Where do Buddhas come from .... and go?. The Destiny of a Tathagata Buddhist Tradition Fall 2003. What is the Buddha? Diachronic & Synchronic Views of the Buddha. Tathagata: The Thus Come, or Thus Gone Diachronic and Synchronic Views of "Buddha" The Diachronic View of Buddhas
The Destiny of a Tathagata
Buddhaghosa (4th-5th c. CE scholar of Theravada Buddhism and author of many commentaries on the sutras) has a long discussion of tathagata at pp. 59-68 of Sumangala Vilasini (a commentary on the Digha Nikaya , vol. i
Chalmers, Robert. The Journal of the Royal Asiatic Society
From the top, Vessantara distributes charity in an alms hall. The central scene shows Vessantara seating in his palace attending to the delegation of Brahmins asking for the precious white elephant. Below, Vessantara in the white elephant pours water signifying the granting and blessing of precious gift. Opposite this scene shows the Brahmins riding away with the elephant .The Bodhisattva and his virtues: the Vessantara Jataka
1. the decline of the Dharma in Indian sources
2. Chinese elaborations: the three stages of the Dharma
a. (zheng-fa): True Dharma
b. (xiang-fa): Counterfeit Dharma
c. (mo-fa): End of the Dharma
Source: 5th c. CE Chinese apocryphal sutra sutra entitled Fo-shuo fa-mieh chin ching (The Scripture of the Utter Extinction of the Dharma, as Spoken by the Buddha)
The Buddha said to Ananda and Vaidehi, "Listen carefully, listen carefully and ponder deeply. I, the Tathagata, shall discourse on pure karma for the sake of all sentient beings of the future who are afflicted by the enemy, evil passions. It is very good, Vaidehi, that you have willingly asked me about this. Ananda, you must receive and keep the Buddha's words and widely proclaim them to the multitude of beings. I, the Tathagata, shall now teach you, Vaidehi, and all sentient beings of the future how to visualize the Western Land of Utmost Bliss. By the power of the Buddha all will be able to see the Pure Land as clearly as if they were looking at their own reflections in a bright mirror. Seeing the utmost beauty and bliss of that land, they will rejoice and immediately attain the insight into the non-arising of all dharmas."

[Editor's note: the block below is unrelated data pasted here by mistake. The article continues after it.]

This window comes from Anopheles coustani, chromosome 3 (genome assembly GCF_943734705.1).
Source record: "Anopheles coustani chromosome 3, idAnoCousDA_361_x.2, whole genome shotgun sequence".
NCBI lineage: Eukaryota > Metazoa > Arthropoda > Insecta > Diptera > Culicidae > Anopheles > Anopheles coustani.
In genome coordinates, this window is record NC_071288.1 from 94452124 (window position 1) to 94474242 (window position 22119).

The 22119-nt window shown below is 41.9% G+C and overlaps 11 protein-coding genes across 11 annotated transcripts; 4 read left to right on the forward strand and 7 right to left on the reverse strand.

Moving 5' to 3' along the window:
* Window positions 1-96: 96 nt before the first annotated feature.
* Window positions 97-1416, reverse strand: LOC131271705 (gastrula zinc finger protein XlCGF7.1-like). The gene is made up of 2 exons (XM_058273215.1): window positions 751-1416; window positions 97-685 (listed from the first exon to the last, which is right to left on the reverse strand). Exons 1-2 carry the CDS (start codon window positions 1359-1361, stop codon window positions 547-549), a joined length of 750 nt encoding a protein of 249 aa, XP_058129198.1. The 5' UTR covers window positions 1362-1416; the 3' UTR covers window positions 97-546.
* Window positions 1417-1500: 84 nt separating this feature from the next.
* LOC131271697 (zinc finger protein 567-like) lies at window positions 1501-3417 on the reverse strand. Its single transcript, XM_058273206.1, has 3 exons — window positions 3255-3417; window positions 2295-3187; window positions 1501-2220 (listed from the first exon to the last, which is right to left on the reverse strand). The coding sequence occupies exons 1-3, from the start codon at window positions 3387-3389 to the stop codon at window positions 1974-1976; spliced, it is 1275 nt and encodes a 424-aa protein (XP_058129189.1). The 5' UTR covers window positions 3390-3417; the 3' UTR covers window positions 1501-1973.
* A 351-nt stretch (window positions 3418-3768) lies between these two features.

“One cannot really understand totality in an immediate sense before reaching Enlightenment. With your genius, however, I wonder whether you can give me a demonstration that will reveal the mystery of the Dharmadhatu -- including such wonders as the "all in one" and the "one in all," the Non-Obstruction of Space and Time, and so on?”
Your Majesty, this is a demonstration of Totality in the Dharamdhatu. In each and every mirror within this room you will find the reflections of all the other mirrors with the Buddha's image in them. And in each and every reflection of any mirror you will find all the reflections of all the other mirrors, together with the specific Buddha image in each, without omission or misplacement. The principle of interpenetration is clearly shown by this demonstration. Right here we see an example of one in all and all in one. The principle of the simultaneous arising of different realms is so obvious here that no explanation is necessary.
As for the principle of the non-obstruction of space, it can be demonstrated in this manner ... (saying which, he took a crystal ball from his sleeve and placed it in the palm of his hand). Your majesty, now we see all the mirrors and their reflections within this small crystal ball. Here we have an example of the small containing the large as well as of the large containing the small. This is a demonstration of the non-obstruction of "sizes," or space.
As for the non-obstruction of times, the past entering the future and the future entering the past cannot be shown in this demonstration, because this is, after all, a static one, lacking the dynamic quality of the temporal elements. A demonstration of the non-obstruction of times, and of time and space, is indeed difficult to arrange by ordinary means. One must reach a different level to be capable of witnessing a "demonstration" such as that. But in any case, your Majesty, I hope this simple demonstration has served its purpose to your satisfaction.
The Buddhist Teaching of Totality